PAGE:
The Rattlesnake as a Symbol
"The snake and lightning or lightning arrow are considered by the native Southwesterner to be a single element as they are the same visual form. The snake does not symbolize "defiance" except possibly in New England, nor is its meaning "wisdom." Lightning is used by Anglo-Europeans indoctrinated in Greek mythology to denote swiftness, but among the Pueblo Indians snakes and lightning are equated with and symbolize rain, hence, fertility."
- Wingspread Collectors Guide to the Albuquerque Metro Area.
Rattlesnakes are unique to the Americas, and so are one of our natural symbols.
It is unfair to limit the rattlesnake, or any snake, to the popular interpretation of the Christian symbology of serpents as devils. The Eden myth rather sets forth two fertility symbols - the snake as phallus, the apple as ovary. The ascription of evil to the serpent is a judgment of the symbol rather than an objective view.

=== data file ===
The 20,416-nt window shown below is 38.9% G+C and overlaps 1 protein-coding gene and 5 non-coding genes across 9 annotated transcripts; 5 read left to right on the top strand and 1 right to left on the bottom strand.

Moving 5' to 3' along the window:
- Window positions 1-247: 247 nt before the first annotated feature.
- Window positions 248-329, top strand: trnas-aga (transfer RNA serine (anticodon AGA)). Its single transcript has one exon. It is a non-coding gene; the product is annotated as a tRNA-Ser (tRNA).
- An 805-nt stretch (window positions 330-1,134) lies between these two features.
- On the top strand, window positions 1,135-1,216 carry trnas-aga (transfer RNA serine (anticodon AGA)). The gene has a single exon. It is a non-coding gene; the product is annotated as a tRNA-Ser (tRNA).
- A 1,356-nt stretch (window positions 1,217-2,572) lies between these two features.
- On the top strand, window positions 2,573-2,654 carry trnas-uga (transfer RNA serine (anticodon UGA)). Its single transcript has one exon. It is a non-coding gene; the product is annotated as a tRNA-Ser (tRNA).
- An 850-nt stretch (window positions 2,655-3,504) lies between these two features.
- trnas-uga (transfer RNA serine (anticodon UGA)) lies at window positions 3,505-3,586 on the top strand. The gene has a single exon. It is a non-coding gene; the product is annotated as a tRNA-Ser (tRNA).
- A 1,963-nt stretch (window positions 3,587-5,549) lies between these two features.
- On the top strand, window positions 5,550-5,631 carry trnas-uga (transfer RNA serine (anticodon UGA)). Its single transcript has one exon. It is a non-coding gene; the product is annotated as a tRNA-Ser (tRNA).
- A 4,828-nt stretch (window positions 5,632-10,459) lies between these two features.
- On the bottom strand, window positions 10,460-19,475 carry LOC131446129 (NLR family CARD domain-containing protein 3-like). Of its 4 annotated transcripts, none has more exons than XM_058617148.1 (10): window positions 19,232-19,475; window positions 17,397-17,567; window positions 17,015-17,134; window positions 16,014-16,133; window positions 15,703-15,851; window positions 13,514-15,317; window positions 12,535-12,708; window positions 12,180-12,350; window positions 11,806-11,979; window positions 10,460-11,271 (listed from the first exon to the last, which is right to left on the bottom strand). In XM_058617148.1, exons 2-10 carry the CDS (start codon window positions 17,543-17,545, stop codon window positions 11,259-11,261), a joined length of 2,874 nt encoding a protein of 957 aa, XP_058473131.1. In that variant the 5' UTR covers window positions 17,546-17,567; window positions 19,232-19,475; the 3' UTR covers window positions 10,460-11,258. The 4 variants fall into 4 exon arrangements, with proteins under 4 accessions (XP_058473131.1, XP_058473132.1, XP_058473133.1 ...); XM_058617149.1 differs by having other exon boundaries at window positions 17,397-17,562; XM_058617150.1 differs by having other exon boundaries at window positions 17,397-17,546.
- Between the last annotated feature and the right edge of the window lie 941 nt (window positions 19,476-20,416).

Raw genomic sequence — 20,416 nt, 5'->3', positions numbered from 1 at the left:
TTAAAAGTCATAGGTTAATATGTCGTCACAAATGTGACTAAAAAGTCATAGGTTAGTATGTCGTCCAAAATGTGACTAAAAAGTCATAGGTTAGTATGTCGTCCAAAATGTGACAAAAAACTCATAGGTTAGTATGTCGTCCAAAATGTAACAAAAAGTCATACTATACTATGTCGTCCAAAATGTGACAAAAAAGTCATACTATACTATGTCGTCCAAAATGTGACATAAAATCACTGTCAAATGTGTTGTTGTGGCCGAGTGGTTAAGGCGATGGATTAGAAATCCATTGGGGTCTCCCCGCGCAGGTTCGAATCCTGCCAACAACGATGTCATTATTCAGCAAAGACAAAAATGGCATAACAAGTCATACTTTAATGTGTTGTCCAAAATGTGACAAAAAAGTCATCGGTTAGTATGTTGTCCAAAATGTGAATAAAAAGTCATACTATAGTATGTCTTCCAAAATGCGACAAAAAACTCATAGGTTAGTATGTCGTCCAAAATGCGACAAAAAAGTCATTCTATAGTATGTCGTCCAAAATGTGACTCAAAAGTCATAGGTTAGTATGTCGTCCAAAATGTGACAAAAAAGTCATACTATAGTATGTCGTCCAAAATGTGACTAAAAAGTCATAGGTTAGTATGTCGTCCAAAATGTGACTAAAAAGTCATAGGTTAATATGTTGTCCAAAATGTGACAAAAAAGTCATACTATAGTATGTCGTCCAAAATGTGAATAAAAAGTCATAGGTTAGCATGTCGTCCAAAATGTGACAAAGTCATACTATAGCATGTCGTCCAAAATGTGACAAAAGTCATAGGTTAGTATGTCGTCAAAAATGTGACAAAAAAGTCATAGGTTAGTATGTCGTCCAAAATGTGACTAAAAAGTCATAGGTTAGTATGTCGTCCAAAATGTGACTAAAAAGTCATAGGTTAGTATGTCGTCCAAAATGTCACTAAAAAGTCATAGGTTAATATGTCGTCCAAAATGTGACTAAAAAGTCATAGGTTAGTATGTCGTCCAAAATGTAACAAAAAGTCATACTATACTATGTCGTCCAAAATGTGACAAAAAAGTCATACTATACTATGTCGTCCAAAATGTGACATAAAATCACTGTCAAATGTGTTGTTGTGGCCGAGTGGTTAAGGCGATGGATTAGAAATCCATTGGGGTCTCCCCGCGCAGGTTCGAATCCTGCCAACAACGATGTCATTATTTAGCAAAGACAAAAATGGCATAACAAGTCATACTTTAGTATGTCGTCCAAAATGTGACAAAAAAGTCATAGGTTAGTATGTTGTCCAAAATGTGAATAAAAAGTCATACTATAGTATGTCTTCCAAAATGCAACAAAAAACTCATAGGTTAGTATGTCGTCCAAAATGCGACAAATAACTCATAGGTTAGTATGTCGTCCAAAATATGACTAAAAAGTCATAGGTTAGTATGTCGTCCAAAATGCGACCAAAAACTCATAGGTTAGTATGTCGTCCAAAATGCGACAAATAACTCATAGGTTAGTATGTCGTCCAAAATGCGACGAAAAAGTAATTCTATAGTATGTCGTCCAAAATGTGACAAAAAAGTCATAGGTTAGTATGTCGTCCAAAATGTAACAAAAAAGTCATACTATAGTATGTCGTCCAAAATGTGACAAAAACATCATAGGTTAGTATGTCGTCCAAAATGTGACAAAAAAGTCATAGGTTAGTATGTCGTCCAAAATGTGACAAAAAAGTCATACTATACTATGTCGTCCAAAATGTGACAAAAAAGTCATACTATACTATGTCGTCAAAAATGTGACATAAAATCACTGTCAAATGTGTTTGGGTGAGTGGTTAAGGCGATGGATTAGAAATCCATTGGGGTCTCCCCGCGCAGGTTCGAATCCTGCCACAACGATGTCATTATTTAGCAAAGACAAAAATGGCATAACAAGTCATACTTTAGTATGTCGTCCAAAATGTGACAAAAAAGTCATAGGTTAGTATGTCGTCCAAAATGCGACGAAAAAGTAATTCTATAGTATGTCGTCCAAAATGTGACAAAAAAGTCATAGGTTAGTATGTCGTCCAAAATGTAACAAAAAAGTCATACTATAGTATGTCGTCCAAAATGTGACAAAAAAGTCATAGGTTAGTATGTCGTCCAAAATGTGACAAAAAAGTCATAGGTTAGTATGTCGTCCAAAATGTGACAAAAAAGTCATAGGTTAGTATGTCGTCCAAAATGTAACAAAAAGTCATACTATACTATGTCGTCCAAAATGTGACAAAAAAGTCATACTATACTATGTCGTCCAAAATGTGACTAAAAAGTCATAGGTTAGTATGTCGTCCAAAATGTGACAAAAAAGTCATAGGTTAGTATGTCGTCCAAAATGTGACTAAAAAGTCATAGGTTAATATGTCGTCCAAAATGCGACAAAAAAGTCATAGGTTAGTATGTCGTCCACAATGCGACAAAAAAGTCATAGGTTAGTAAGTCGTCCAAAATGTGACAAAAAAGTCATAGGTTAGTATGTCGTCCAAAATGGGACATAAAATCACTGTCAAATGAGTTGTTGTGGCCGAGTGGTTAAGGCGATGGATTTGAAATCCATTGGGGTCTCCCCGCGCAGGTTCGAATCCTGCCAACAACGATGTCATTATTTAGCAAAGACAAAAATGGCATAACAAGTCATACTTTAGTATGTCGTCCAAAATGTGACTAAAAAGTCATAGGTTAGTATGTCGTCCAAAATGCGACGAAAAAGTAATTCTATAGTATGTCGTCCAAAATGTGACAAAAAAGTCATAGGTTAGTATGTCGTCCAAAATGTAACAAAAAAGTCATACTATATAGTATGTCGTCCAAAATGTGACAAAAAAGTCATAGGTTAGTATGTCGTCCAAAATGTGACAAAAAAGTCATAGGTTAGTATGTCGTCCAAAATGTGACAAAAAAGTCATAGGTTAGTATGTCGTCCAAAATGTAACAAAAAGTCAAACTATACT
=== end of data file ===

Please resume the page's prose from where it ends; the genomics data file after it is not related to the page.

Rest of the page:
The Judeo-Christian tradition is not the only one where the serpent is used to represent fertility. Native Americans use the rattlesnake for just that symbolic purpose. The swiftly striking snake is associated with lightning, lightning with rain, and rain with germination of the earth mother. The lightning/snake is the divine phallus which pierces the earth's womb, creating life.
The rattlesnake's association with poisoning and death brings into play the idea of transformation. The rattlesnake can be seen as a guardian of the gateway to the world beyond, having the power to send humans across the barrier, and hopefully, the power to bring them back.
American upstarts throughout the early history of the United States found the rattlesnake a useful symbol. The rattlesnake is an underdog - creeping on the ground, but sly and crafty, equipped with a powerful weapon, and not afraid to stand up for itself, rattling loudly as if to say "don't tread on me!"
Examples of the Rattlesnake as Symbol